ACIDUM NITRICUM

Last modified on January 5th, 2019

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Homeopathic remedy Acidum Nitricum from A Manual of Homeopathic Therapeutics by Edwin A. Neatby, comprising the characteristic symptoms of homeopathic remedies from clinical indications, published in 1927.

      (HNO)3. Dilutions. Ten minims of the acidum nitricum of the British Pharmacopoeia in 60 minims of water make the 1x attenuation of the British Homoeopathic Pharmacopoeia. Dilutions after the 2x are made with alcohol.

PATHOGENESIS.

      NITRIC ACID is equally corrosive as sulphuric acid, but is safer to use, as it does not diffuse so readily in the tissues. It stains the skin and tissues a bright yellow or yellow-brown colour.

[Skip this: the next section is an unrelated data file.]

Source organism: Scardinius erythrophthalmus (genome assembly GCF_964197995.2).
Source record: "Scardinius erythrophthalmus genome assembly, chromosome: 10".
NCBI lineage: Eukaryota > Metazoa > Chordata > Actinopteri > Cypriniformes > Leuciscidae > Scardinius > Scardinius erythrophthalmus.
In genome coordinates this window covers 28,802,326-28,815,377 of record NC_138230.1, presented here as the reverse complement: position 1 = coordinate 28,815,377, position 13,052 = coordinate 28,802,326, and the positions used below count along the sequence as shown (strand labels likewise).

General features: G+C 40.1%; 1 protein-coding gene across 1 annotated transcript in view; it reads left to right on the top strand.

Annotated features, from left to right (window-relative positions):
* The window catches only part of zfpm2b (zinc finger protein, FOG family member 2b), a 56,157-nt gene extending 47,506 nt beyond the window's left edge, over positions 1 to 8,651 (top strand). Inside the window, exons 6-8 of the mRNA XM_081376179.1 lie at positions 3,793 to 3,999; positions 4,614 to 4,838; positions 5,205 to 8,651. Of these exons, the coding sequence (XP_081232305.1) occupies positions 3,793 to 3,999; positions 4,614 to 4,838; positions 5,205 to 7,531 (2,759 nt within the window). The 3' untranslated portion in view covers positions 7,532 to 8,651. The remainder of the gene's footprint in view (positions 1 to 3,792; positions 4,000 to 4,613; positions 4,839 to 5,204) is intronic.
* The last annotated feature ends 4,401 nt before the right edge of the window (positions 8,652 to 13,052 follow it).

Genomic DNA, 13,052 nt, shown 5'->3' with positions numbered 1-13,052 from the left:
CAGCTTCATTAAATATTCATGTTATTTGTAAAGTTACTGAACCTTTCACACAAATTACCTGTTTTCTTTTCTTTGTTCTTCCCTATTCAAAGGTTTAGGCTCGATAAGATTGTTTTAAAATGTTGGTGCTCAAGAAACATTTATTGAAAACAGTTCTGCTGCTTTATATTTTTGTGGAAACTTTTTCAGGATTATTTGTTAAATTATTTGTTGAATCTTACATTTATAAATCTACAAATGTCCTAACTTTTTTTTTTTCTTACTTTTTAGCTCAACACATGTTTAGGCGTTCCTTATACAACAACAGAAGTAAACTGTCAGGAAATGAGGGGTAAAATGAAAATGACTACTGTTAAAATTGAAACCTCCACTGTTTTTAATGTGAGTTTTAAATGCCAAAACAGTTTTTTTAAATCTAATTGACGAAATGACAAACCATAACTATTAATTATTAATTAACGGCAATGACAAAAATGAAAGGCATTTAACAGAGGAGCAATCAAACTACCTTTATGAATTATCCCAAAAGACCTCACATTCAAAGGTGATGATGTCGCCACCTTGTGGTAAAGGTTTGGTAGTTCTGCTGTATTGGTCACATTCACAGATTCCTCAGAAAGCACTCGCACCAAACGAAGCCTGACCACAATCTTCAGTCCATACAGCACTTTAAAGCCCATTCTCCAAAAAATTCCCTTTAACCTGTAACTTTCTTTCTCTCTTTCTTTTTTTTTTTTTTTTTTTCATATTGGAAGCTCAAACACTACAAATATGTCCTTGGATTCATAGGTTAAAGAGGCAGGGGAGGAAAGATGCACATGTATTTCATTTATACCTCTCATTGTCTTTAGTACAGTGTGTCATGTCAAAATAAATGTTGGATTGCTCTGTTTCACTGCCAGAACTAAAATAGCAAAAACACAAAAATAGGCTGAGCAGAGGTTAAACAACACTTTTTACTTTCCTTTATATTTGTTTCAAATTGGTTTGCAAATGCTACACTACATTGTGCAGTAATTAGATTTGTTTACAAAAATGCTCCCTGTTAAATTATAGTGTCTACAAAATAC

The principal action of nitric is on the mucous membranes, and is especially affects the muco-cutaneous orifices. It causes the lips to be dry and swollen, with cracks at the corners of the mouth. The mouth and gums are covered with superficial ulcers which bleed and are very tender to touch. Neuralgic pains occur in the gums and teeth, and the gums are soft and spongy. The tongue is sore and covered with blisters, and the papillae are swollen. It feels scalded, is sensitive to touch, the tip and edges are red, the centre brownish. There are salivation, a constant sour taste in the mouth, and unquenchable thirst. Burning pains come on in the mouth, throat and epigastrium, then vomiting, often long lasting, with expulsion of bloody mucus, or the vomiting may be followed by repeated retching. Or there may be simply nausea with chilliness. Drinking causes increased pricking pain in the stomach, and vomiting, and there is belching of large quantities of gas. These stomach symptoms seem to be mainly caused by the direct irritant action of the drug. The abdomen is distended with flatus and is very tender; there are borborygmi and abdominal cramps.